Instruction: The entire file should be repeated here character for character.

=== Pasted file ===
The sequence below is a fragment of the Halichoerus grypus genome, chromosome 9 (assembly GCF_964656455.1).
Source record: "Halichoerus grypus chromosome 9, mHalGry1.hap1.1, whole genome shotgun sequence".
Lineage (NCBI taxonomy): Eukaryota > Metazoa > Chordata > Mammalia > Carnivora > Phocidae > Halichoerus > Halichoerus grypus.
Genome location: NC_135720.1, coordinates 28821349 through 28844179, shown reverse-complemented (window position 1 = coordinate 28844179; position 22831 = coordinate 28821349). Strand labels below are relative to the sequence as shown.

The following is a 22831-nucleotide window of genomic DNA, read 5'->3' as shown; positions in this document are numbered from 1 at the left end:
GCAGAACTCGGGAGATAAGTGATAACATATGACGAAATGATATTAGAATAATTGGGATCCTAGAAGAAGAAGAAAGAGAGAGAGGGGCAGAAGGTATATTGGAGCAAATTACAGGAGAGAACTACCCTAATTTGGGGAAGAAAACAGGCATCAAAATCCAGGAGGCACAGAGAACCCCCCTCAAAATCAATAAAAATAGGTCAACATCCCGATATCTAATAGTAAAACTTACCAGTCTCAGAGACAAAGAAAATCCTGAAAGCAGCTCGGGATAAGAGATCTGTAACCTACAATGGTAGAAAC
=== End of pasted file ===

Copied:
The sequence below is a fragment of the Halichoerus grypus genome, chromosome 9 (assembly GCF_964656455.1).
Source record: "Halichoerus grypus chromosome 9, mHalGry1.hap1.1, whole genome shotgun sequence".
Lineage (NCBI taxonomy): Eukaryota > Metazoa > Chordata > Mammalia > Carnivora > Phocidae > Halichoerus > Halichoerus grypus.
Genome location: NC_135720.1, coordinates 28821349 through 28844179, shown reverse-complemented (window position 1 = coordinate 28844179; position 22831 = coordinate 28821349). Strand labels below are relative to the sequence as shown.

The following is a 22831-nucleotide window of genomic DNA, read 5'->3' as shown; positions in this document are numbered from 1 at the left end:
GCAGAACTCGGGAGATAAGTGATAACATATGACGAAATGATATTAGAATAATTGGGATCCTAGAAGAAGAAGAAAGAGAGAGAGGGGCAGAAGGTATATTGGAGCAAATTACAGGAGAGAACTACCCTAATTTGGGGAAGAAAACAGGCATCAAAATCCAGGAGGCACAGAGAACCCCCCTCAAAATCAATAAAAATAGGTCAACATCCCGATATCTAATAGTAAAACTTACCAGTCTCAGAGACAAAGAAAATCCTGAAAGCAGCTCGGGATAAGAGATCTGTAACCTACAATGGTAGAAAC